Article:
Return


Return
The change in the value of a portfolio over an evaluation period, including any distributions made from the portfolio during that period. The New York Times Financial Glossary

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I. return re‧turn 1 [rɪˈtɜːn ǁ -ɜːrn] verb
1. [transitive] FINANCE if an investment returns a particular amount of money, that is the amount of profit it makes:

• This high-performing fund has returned 20.8% a year on average over the past decade.

2. [transitive] COMMERCE to take a product back to the shop you bought it from to get your money back, or to get other goods in exchange for it:

• Any product purchased from Milo may be returned for a full refund.

3. [intransitive] to go back to a previous activity or state:
return to

• The mine returned to production in November.

• The striking teachers have now returned to work.

4. [transitive] if you return a telephone call, you telephone someone because they have telephoned you:

• The minister didn't return a call asking for comments on the crisis.

5. return a cheque BANKING FINANCE if a bank returns a cheque, it refuses to pay it because there is not enough money in the account to do so; = BOUNCE:

• If we have to return a cheque, a charge of £15 will be made.

6. return a verdict LAW if a jury in a law case returns its verdict, it says whether it thinks someone is guilty or not
  [m0] II. return return 2 noun
1. [countable, uncountable] FINANCE ACCOUNTING the amount of profit made from an investment:

• British government bonds have produced a total return of 8.52% so far this month.

• a slump affecting the returns from investment

acˌcounting ˌrate of reˈturn abbreviation ARR accounting rates of return PLURALFORM [countable, uncountable]
ACCOUNTING FINANCE the amount of profit made from an investment, measured as a percentage of the value of the assets used in the investment
ˌgross reˈturn [countable, uncountable] ACCOUNTING FINANCE TAX
the amount an investment produces before tax is taken off:

• Interest is taxable, so the bond's 7% gross return would be worth 5.6% or 4.2%, depending on the tax rate.

inˌternal ˌrate of reˈturn internal rates of return PLURALFORM abbreviation IRR [countable, uncountable] ACCOUNTING FINANCE
a measure of the value of an investment, expressed as a percentage and calculated by comparing the profit in a year with the amount that was originally invested:

• The average internal rate of return for the industry is 6.6%.

ˌnet reˈturn [countable, uncountable] ACCOUNTING FINANCE TAX
the amount received from a company's activities, an investment etc, after costs have been taken away:

• The higher the total expenses of the fund, the lower the net return to investors.

ˌrate of reˈturn rates of return PLURALFORM [countable] ACCOUNTING FINANCE
the amount of profit that a particular investment will make, expressed as a percentage:

• a guaranteed rate of return of 7%

2. [singular, uncountable] when someone or something goes back to a previous activity or state:

• Favorable government rates have aided the company's return to profitability.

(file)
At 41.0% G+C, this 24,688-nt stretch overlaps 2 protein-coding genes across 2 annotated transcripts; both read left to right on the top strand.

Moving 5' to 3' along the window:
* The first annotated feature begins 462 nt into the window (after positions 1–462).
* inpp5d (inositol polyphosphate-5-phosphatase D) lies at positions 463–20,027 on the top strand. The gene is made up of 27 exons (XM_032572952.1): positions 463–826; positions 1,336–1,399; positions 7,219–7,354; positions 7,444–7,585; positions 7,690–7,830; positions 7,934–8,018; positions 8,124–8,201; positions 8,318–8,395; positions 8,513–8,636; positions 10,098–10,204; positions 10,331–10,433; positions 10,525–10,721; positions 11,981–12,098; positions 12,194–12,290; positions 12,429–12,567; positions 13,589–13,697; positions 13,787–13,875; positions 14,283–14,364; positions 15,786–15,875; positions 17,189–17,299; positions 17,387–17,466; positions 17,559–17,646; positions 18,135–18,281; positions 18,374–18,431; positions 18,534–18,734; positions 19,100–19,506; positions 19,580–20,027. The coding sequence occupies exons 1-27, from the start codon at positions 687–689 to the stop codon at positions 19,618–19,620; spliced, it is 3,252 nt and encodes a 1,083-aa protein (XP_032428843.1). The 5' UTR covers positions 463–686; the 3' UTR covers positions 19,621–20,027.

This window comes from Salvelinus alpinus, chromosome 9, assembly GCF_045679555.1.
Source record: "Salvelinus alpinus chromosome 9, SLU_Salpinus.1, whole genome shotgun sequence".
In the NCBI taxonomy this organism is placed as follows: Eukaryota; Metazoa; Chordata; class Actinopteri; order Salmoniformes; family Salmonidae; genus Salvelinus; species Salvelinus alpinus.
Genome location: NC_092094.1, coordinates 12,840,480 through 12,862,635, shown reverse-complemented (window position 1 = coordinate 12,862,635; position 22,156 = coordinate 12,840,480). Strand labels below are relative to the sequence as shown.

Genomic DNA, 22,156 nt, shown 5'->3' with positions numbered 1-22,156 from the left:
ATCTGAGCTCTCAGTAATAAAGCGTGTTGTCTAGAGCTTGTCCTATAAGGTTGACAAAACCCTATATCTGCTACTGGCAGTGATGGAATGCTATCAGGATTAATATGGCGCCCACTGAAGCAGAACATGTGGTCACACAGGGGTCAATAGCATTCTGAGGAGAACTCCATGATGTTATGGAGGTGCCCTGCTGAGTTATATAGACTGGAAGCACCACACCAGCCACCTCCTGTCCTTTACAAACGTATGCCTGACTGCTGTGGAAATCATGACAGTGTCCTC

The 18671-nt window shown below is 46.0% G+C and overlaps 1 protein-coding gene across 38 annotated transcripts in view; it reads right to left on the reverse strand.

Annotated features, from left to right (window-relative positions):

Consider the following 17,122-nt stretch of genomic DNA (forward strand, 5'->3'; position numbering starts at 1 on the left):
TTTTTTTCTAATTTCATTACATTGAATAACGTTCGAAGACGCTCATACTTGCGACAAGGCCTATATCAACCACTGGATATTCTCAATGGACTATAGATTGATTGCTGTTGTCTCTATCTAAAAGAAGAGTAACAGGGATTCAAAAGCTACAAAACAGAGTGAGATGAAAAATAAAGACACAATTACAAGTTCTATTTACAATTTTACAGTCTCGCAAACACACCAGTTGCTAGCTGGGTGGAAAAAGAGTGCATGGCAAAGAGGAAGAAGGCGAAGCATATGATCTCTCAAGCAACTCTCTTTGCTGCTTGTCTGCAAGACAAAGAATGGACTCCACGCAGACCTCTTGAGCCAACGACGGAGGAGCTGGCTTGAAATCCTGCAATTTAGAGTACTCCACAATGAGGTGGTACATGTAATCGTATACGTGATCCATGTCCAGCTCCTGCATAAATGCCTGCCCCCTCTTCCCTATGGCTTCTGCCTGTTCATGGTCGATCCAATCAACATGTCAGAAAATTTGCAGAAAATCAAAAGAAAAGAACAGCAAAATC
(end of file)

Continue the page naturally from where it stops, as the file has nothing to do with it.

• the return of petroleum prices to the highest levels since mid-February

3. [countable] TAX an official form that is filled in and sent to the tax authorities so they can calculate how much tax is owed:

• Over 12.2 million taxpayers filed federal returns electronically this year.

• allegations that the company had falsified its corporate tax return

ˌannual reˈturn [countable]
LAW an official statement signed by the directors and secretary of a limited company in Britain, containing details of the company's shares and assets, which must be sent once a year to the Registrar of Companies:

• Every company is required to file an annual return.

4. [uncountable] COMPUTING the button that is pressed on a computer keyboard when you have finished typing an instruction; = ENTER:

• Enter the filename and press Return.

5. also ˈproduct reˌturn [countable] COMMERCE the act of taking or sending back a product you have bought, in order to get your money back or to get other goods in exchange:

• We accept any return for any reason and will refund or replace the product.

• Our customer service department deals with product returns.

  [m0] III. return return 3 adjective
return ticket/​fare etc a ticket etc that allows you to travel to a place and back again; = round-trip ticket/​fare AmE:

• The package includes the return air fare from the UK and accommodation.

* * *

Ⅰ.
return UK US /rɪˈtɜːn/ verb
[T] ACCOUNTING, FINANCE if a business or an investment returns an amount of money, it produces a profit: »

Last year all 60 branches of the business returned a profit.

»

The account is low-risk but returns just 0.5% interest.

[T] COMMERCE to take or send a product back to the company that sold it to you. You usually do this if you want them to replace the product or to give you back your money: »

Customers who return goods must present a receipt to get cash or credit.

[T] to give back money that will not be used or that should not have been paid: »

If the sale does not go through, the agent is obliged by law to return the deposit.

»

The department will return any overpayment or set it against your next tax bill.

[T] to phone someone who has called you earlier: »

I left several messages on his answer-phone, but he never returned my call.

»

He did not return the multiple messages left on his cell phone.

[I] to go back to an earlier situation or to start doing something again: return to sth »

The refinery may not return to full production until later in the summer.

»

Most women return to work at the end of their maternity leave.

return to growth/profit »

The business is expected to return to growth next year.